The key to a sense of touch in VR might be sound, ironically – a team working out of the University of Bristol in the UK (via New Scientist) have worked out an improved version of haptic tech that can use high-frequency sound emitters to mimic the effect of touching a physical object, without any physical object present.
Researcher Ben Long and his team at the university had already created a system by which sound could produce a sensation of physical touch, using speakers that produce waves that impact a user’s skin enough to exert a sense of pressure.
To make that workable with VR, the team incorporated a Leap Motion controller, the gesture control device crowdfunded by a startup in 2010 and shipped in 2013. The controller can help determine the position of a user’s hands relative to a virtual image displayed in a VR environment, say one produced by an Oculus Rift headset, and provide an appropriate tactile response when they interact with said object.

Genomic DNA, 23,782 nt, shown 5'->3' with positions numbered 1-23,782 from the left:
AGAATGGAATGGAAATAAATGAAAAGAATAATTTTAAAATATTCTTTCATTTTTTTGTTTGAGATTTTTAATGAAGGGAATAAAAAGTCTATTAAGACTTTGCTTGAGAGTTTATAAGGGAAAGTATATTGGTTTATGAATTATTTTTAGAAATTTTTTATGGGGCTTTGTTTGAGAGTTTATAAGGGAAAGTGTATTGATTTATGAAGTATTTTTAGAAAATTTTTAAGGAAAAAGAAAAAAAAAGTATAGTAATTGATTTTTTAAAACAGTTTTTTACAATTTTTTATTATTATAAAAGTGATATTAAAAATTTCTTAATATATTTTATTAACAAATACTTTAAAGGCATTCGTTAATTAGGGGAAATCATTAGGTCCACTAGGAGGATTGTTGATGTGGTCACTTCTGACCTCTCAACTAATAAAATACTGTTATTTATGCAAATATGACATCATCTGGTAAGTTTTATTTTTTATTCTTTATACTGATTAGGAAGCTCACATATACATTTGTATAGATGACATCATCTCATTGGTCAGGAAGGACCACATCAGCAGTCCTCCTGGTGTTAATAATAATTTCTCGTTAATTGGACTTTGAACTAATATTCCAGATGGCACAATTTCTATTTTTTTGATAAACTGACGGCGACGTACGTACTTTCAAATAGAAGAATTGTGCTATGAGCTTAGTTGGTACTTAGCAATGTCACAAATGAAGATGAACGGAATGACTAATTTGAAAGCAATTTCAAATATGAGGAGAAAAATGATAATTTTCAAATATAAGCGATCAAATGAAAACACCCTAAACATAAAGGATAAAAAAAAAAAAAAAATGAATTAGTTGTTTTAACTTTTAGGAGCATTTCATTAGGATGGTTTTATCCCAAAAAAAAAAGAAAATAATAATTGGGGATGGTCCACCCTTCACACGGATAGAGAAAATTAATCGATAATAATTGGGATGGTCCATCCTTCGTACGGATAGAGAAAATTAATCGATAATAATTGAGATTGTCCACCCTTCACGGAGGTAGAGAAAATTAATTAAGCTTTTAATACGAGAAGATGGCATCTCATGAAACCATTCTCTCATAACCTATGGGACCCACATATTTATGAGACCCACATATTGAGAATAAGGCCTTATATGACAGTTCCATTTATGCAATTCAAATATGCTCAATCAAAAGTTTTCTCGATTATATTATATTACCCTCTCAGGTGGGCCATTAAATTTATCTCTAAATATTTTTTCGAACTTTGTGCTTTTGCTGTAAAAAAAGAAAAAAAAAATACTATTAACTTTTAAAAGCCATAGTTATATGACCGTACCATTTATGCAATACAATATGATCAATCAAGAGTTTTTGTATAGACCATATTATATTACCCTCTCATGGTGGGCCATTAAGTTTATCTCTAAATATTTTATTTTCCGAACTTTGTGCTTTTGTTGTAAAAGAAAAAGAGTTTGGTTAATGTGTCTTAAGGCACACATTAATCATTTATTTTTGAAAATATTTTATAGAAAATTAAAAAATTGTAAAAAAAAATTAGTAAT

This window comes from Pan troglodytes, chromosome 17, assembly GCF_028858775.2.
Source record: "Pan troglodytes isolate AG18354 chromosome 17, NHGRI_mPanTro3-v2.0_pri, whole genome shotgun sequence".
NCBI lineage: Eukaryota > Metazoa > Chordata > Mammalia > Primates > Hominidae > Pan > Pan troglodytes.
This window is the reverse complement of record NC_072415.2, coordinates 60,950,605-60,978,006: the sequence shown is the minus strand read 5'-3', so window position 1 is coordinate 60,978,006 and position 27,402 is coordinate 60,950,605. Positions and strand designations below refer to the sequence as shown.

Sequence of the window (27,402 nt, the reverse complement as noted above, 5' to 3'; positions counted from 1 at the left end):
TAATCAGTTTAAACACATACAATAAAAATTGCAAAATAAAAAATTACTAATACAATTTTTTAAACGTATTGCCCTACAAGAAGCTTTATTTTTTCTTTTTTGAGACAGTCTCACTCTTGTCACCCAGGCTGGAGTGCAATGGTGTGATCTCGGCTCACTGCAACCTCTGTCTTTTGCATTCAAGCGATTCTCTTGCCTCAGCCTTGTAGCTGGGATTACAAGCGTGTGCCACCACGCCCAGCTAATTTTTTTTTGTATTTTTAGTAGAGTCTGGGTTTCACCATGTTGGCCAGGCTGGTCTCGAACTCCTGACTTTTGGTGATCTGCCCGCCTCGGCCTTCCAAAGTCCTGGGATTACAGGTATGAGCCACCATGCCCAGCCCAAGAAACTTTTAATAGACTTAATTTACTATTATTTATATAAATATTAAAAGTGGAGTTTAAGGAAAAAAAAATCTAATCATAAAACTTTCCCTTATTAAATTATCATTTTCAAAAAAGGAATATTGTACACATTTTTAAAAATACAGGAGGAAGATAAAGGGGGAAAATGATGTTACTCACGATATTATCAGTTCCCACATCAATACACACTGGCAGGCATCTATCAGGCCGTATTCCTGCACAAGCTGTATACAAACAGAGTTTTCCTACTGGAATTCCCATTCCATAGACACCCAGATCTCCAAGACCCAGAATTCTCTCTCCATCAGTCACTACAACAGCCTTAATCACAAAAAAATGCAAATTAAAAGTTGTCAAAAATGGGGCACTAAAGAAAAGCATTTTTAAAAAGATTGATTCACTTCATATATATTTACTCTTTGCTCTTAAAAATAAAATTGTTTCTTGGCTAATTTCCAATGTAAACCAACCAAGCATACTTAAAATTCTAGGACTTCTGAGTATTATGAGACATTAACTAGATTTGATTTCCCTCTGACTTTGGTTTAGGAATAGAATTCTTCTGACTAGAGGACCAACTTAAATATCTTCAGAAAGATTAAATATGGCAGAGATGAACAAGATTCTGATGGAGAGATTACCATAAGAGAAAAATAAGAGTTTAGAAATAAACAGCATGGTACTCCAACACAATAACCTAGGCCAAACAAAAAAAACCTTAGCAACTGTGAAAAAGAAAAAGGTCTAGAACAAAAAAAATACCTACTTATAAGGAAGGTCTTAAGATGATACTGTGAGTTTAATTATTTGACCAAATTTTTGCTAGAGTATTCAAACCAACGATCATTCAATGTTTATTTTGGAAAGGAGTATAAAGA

Just like with digital and printed images, there are issues around resolution when projecting a shape in this manner – virtual objects feel like they’re vibrating slightly in mid-air, for instance, and high detail isn’t yet possible. Plans are in place for use of speaker arrays that include smaller individual units, which working in concert should mean higher resolution, the same way more pixels packed into less space produces higher-resolution digital graphics.
True immersion in any VR experience will require this kind of tactile interaction, so the tech is exciting to say the least. Oculus VR is on record as saying controllers are still the key ingredient missing from virtual reality, and recently suggested that development of an appropriate input method might be the last hurdle towards pinning down a consumer ship date.